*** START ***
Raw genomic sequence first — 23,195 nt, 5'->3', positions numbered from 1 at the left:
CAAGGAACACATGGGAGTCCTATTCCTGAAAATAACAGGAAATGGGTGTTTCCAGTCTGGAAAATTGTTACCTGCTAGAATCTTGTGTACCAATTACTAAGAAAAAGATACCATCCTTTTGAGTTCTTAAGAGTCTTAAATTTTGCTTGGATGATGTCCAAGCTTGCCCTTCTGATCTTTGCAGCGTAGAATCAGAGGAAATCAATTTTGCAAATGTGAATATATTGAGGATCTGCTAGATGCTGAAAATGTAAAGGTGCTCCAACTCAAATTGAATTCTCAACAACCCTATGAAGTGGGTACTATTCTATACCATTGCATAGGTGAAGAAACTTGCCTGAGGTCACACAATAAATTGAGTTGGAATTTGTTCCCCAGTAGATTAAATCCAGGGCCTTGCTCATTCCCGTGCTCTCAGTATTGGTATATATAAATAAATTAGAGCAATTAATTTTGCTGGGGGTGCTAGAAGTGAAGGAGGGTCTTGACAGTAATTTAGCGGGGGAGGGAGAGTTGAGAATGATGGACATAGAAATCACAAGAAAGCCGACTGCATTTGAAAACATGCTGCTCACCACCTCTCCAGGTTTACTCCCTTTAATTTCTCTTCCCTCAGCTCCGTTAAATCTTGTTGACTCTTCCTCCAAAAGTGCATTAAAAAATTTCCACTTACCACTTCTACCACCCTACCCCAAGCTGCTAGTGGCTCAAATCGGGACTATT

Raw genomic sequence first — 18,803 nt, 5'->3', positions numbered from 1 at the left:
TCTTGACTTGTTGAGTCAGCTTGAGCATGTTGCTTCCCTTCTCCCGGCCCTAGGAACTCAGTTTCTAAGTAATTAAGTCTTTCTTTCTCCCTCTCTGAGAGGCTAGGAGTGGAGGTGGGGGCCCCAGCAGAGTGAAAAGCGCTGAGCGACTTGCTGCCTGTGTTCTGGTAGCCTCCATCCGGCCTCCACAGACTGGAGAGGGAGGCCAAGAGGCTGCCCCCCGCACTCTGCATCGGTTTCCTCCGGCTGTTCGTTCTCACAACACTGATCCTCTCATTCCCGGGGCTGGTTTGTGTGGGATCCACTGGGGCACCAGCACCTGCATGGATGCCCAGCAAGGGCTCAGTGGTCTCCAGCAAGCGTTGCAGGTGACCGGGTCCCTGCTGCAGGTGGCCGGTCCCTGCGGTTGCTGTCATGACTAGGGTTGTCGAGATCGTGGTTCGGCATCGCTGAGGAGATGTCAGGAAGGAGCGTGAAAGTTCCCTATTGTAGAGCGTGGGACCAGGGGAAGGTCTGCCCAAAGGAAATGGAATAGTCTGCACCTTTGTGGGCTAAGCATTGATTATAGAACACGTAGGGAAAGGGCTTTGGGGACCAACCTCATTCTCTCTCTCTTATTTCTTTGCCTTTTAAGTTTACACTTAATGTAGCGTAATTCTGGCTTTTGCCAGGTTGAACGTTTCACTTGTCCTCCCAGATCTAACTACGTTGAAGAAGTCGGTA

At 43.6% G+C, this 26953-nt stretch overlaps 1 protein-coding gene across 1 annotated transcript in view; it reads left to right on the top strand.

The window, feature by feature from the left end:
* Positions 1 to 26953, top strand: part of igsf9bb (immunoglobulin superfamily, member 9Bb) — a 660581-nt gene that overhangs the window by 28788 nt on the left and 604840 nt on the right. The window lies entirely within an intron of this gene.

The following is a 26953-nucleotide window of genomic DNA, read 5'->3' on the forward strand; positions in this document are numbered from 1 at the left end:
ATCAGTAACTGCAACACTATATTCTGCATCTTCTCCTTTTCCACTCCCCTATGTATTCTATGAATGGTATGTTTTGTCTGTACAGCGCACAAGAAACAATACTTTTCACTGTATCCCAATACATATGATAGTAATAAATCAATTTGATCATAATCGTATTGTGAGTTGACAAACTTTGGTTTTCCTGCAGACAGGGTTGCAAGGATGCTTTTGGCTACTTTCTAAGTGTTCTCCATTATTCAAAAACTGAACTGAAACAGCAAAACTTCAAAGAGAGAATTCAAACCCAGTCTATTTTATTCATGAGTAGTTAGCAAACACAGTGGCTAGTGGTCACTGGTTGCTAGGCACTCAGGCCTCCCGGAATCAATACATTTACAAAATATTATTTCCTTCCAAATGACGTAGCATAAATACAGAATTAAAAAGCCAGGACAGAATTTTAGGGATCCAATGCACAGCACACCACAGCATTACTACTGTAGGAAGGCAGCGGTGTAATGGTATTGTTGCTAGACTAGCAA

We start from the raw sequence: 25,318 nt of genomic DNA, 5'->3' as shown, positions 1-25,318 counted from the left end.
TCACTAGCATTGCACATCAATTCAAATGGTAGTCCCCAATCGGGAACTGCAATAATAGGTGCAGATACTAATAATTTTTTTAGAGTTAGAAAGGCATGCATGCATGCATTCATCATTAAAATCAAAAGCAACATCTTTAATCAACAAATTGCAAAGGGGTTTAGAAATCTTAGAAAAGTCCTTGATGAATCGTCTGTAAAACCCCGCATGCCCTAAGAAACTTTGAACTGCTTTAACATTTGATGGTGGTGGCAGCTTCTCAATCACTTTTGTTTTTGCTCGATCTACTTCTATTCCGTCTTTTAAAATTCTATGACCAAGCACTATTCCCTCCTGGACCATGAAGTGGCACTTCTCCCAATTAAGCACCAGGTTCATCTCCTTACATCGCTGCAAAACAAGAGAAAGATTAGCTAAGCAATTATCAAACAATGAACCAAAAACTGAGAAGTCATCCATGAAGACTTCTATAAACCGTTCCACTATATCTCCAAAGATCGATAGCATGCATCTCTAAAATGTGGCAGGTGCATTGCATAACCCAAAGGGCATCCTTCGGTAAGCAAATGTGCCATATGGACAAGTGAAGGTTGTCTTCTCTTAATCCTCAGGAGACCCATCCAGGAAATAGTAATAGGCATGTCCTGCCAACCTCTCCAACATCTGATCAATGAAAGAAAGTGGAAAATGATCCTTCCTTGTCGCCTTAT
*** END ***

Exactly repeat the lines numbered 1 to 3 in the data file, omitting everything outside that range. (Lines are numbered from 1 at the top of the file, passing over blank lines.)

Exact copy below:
Raw genomic sequence first — 23,195 nt, 5'->3', positions numbered from 1 at the left:
CAAGGAACACATGGGAGTCCTATTCCTGAAAATAACAGGAAATGGGTGTTTCCAGTCTGGAAAATTGTTACCTGCTAGAATCTTGTGTACCAATTACTAAGAAAAAGATACCATCCTTTTGAGTTCTTAAGAGTCTTAAATTTTGCTTGGATGATGTCCAAGCTTGCCCTTCTGATCTTTGCAGCGTAGAATCAGAGGAAATCAATTTTGCAAATGTGAATATATTGAGGATCTGCTAGATGCTGAAAATGTAAAGGTGCTCCAACTCAAATTGAATTCTCAACAACCCTATGAAGTGGGTACTATTCTATACCATTGCATAGGTGAAGAAACTTGCCTGAGGTCACACAATAAATTGAGTTGGAATTTGTTCCCCAGTAGATTAAATCCAGGGCCTTGCTCATTCCCGTGCTCTCAGTATTGGTATATATAAATAAATTAGAGCAATTAATTTTGCTGGGGGTGCTAGAAGTGAAGGAGGGTCTTGACAGTAATTTAGCGGGGGAGGGAGAGTTGAGAATGATGGACATAGAAATCACAAGAAAGCCGACTGCATTTGAAAACATGCTGCTCACCACCTCTCCAGGTTTACTCCCTTTAATTTCTCTTCCCTCAGCTCCGTTAAATCTTGTTGACTCTTCCTCCAAAAGTGCATTAAAAAATTTCCACTTACCACTTCTACCACCCTACCCCAAGCTGCTAGTGGCTCAAATCGGGACTATT

Raw genomic sequence first — 18,803 nt, 5'->3', positions numbered from 1 at the left: